Whilst a blueberry with a fungal infection might end up in most people’s compost bin, for a team of researchers in the US, it has provided a key to tackling the unsustainable use of insecticides.


In a new study published in the SCI journal Pest Management Science, the team explored how blueberries infected with a specific fungus, Colletotrichum fioriniae, emit odours which repel spotted-wing drosophila – a fruit fly that is a destructive pest of berries and cherries. By recreating the repellent aroma from the fungus, they were able to trick the flies into perceiving healthy fruit as infected.

The result was an alternative pest control method which can manipulate insect behaviour and reduce insecticide use – with no fungal infection required.

Notorious pest

Spotted-wing drosophila (Drosophila suzukii) is a notorious pest that poses a significant threat to thin-skinned fruits, causing substantial economic losses to growers worldwide.

D. suzukii are very difficult to control because most of their life cycle occurs inside of fruit where they are protected from chemical sprays, leaving only the flying adult insects as potential targets for insecticides,” explained Caitlin Rering from the United States Department of Agriculture, and one of the lead authors on the study.

”The flies are also capable of exponential growth once infestation begins. A single female D. suzukii can produce over 350 eggs in her lifetime, and each egg can develop into an adult in as little as 10 days.”

Prolific growth

This prolific growth means farmers currently rely on aggressive pesticide use for crop protection, leading to contamination of the environment and the promotion of insecticide resistance. The work of Rering and the team therefore contributes to the urgent need for alternative approaches to manage D. suzukii.

C. fioriniae is a threat to crops in its own right. The fungus can cause rot disease and as Rering notes, “it is certainly not an organism that farmers would want to introduce to their field”. However, by analysing the difference in odours emitted by healthy and rotting fruit, the researchers were able to identify specific volatile chemicals produced by the fungus which repel D. suzukii.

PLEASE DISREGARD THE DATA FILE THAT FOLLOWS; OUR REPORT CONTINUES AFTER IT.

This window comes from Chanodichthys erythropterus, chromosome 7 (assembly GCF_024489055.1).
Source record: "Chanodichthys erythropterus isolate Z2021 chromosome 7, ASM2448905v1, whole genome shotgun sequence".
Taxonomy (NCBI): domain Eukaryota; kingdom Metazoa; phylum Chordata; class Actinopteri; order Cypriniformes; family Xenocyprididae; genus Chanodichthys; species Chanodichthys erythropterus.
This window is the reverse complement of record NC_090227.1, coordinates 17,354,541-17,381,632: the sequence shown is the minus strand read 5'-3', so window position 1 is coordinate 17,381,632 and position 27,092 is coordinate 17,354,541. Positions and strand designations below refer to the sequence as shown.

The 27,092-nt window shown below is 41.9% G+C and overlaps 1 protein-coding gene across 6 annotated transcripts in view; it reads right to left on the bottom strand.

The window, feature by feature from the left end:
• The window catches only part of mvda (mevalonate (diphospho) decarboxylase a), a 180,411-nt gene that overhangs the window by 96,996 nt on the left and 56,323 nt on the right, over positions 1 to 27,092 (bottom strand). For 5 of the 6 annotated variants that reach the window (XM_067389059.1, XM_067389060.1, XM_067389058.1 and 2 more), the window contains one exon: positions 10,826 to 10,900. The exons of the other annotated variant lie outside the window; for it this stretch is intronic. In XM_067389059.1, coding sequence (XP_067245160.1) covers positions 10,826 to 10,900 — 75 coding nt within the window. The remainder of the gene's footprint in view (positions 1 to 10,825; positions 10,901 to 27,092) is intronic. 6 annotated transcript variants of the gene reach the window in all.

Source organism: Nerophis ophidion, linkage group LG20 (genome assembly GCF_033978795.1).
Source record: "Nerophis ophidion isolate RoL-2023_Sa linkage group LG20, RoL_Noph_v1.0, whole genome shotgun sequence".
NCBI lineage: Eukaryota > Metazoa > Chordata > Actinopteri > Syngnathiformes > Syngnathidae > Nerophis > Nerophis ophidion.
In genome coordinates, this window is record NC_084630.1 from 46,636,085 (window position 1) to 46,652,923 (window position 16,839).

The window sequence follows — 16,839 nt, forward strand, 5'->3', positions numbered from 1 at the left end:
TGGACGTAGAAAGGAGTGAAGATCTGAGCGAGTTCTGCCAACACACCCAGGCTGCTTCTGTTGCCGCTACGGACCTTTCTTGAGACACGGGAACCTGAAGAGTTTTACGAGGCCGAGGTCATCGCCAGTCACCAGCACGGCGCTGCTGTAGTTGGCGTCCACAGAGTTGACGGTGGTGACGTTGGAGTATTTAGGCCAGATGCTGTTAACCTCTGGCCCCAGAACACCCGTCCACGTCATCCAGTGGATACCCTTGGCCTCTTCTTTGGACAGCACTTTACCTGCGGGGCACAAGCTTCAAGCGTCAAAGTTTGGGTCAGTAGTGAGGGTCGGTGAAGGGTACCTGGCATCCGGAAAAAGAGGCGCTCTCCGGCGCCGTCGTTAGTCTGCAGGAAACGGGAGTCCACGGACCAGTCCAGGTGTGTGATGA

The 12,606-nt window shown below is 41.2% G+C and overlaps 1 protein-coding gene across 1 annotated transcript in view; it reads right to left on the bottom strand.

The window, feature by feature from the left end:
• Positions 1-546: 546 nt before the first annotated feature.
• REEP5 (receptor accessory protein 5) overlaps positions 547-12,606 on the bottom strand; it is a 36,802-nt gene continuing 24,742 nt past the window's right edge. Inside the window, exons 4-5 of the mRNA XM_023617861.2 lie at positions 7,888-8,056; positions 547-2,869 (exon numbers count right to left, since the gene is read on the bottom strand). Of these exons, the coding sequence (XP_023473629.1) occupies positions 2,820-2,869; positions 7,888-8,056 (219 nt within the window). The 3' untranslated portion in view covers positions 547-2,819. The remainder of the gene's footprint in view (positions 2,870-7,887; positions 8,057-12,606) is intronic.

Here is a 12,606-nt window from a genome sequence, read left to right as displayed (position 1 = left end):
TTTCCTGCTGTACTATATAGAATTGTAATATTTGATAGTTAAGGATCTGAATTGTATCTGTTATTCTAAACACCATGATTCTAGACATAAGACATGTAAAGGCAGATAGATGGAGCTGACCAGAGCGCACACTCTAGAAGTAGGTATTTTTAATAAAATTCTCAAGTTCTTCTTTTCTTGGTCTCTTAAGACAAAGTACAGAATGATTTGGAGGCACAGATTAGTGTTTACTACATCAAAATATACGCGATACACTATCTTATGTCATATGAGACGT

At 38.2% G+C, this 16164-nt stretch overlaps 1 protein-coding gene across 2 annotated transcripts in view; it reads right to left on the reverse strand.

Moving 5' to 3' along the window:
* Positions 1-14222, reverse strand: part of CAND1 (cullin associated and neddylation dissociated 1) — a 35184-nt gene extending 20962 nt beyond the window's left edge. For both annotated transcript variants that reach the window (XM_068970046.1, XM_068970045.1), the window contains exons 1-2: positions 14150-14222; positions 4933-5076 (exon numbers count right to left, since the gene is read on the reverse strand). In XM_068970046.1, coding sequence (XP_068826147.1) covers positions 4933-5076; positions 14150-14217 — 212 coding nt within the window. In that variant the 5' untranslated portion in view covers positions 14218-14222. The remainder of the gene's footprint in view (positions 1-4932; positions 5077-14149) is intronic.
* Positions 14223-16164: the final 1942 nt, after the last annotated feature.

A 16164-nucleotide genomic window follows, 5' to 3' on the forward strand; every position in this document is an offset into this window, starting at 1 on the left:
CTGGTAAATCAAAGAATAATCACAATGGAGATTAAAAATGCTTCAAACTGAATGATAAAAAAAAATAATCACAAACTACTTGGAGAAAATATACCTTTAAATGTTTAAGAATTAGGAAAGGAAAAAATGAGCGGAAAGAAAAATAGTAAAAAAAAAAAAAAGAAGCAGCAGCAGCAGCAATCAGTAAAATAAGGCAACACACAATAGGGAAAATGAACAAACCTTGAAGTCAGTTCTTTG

”Of all the chemicals we tested, two seem particularly potent in repelling flies: ethyl crotonate and ethyl butyrate. These are small, simple chemicals with highly similar chemical structures. In our laboratory tests, both volatiles repelled D. suzukii from foraging and laying eggs on treated fruit.”

Exquisite sensitivity

Rering noted that the control method exploits D. suzukii’s exquisite sensitivity to the aroma from infected fruits. ”To a human, the fruit in the early stages of infection that we studied look and smell completely normal. However, the flies can easily distinguish between infected and uninfected fruit, even when we can’t.”

The two repellents reported in the study have significant potential for application in the field, providing growers with non-toxic alternatives to traditional chemical control methods.

In particular, Rering explained how the volatiles identified could be incorporated into a pest control strategy known as ’push-pull’ management. The natural repellent would ‘push’ the insects away from the crop whilst an attractant would lure them towards a trap containing insecticide, killing the flies without spraying toxic chemicals over a vast area of crops.

“Our next steps are to begin testing the repellents in the field alone and in combination with attractants in a push-pull scenario. We started testing in the field this summer and have some very promising results so far. We also want to test if these repellents will work in other fruits infested by D. suzukii, like strawberries, cherries, and raspberries.”

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